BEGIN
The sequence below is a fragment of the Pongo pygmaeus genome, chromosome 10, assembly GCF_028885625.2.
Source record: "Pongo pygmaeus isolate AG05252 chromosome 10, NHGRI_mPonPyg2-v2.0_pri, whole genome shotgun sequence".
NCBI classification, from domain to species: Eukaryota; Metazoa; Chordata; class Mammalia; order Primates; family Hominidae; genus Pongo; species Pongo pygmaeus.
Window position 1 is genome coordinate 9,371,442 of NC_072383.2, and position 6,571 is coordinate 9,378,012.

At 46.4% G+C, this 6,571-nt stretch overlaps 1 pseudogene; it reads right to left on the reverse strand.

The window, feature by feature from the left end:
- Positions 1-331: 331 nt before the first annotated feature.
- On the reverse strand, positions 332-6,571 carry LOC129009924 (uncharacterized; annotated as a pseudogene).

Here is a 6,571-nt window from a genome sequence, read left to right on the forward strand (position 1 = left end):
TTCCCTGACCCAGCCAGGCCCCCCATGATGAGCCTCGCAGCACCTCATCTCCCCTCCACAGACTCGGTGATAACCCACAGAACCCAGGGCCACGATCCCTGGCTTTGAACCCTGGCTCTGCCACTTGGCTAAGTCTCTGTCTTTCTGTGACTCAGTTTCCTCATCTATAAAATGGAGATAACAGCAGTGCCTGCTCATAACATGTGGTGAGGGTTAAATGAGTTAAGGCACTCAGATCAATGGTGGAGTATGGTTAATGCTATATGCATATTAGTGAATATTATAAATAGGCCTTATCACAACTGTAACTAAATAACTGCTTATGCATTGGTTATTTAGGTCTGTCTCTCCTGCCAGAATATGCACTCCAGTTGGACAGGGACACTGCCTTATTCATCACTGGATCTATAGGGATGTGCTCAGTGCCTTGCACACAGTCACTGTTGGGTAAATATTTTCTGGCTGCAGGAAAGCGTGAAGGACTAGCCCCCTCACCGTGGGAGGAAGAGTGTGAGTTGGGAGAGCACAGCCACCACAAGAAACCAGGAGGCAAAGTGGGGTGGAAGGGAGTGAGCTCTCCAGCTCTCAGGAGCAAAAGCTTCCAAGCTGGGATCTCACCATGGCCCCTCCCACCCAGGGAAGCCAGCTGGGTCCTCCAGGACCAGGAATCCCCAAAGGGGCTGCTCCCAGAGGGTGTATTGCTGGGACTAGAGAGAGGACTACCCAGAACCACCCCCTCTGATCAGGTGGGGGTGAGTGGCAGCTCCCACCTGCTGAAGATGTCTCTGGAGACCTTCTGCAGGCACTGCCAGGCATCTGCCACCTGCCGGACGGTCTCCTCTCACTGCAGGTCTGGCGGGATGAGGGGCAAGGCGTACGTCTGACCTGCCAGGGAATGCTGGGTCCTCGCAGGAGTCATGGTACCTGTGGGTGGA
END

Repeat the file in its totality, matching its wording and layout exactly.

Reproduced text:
The sequence below is a fragment of the Pongo pygmaeus genome, chromosome 10, assembly GCF_028885625.2.
Source record: "Pongo pygmaeus isolate AG05252 chromosome 10, NHGRI_mPonPyg2-v2.0_pri, whole genome shotgun sequence".
NCBI classification, from domain to species: Eukaryota; Metazoa; Chordata; class Mammalia; order Primates; family Hominidae; genus Pongo; species Pongo pygmaeus.
Window position 1 is genome coordinate 9,371,442 of NC_072383.2, and position 6,571 is coordinate 9,378,012.

At 46.4% G+C, this 6,571-nt stretch overlaps 1 pseudogene; it reads right to left on the reverse strand.

The window, feature by feature from the left end:
- Positions 1-331: 331 nt before the first annotated feature.
- On the reverse strand, positions 332-6,571 carry LOC129009924 (uncharacterized; annotated as a pseudogene).

Here is a 6,571-nt window from a genome sequence, read left to right on the forward strand (position 1 = left end):
TTCCCTGACCCAGCCAGGCCCCCCATGATGAGCCTCGCAGCACCTCATCTCCCCTCCACAGACTCGGTGATAACCCACAGAACCCAGGGCCACGATCCCTGGCTTTGAACCCTGGCTCTGCCACTTGGCTAAGTCTCTGTCTTTCTGTGACTCAGTTTCCTCATCTATAAAATGGAGATAACAGCAGTGCCTGCTCATAACATGTGGTGAGGGTTAAATGAGTTAAGGCACTCAGATCAATGGTGGAGTATGGTTAATGCTATATGCATATTAGTGAATATTATAAATAGGCCTTATCACAACTGTAACTAAATAACTGCTTATGCATTGGTTATTTAGGTCTGTCTCTCCTGCCAGAATATGCACTCCAGTTGGACAGGGACACTGCCTTATTCATCACTGGATCTATAGGGATGTGCTCAGTGCCTTGCACACAGTCACTGTTGGGTAAATATTTTCTGGCTGCAGGAAAGCGTGAAGGACTAGCCCCCTCACCGTGGGAGGAAGAGTGTGAGTTGGGAGAGCACAGCCACCACAAGAAACCAGGAGGCAAAGTGGGGTGGAAGGGAGTGAGCTCTCCAGCTCTCAGGAGCAAAAGCTTCCAAGCTGGGATCTCACCATGGCCCCTCCCACCCAGGGAAGCCAGCTGGGTCCTCCAGGACCAGGAATCCCCAAAGGGGCTGCTCCCAGAGGGTGTATTGCTGGGACTAGAGAGAGGACTACCCAGAACCACCCCCTCTGATCAGGTGGGGGTGAGTGGCAGCTCCCACCTGCTGAAGATGTCTCTGGAGACCTTCTGCAGGCACTGCCAGGCATCTGCCACCTGCCGGACGGTCTCCTCTCACTGCAGGTCTGGCGGGATGAGGGGCAAGGCGTACGTCTGACCTGCCAGGGAATGCTGGGTCCTCGCAGGAGTCATGGTACCTGTGGGTGGA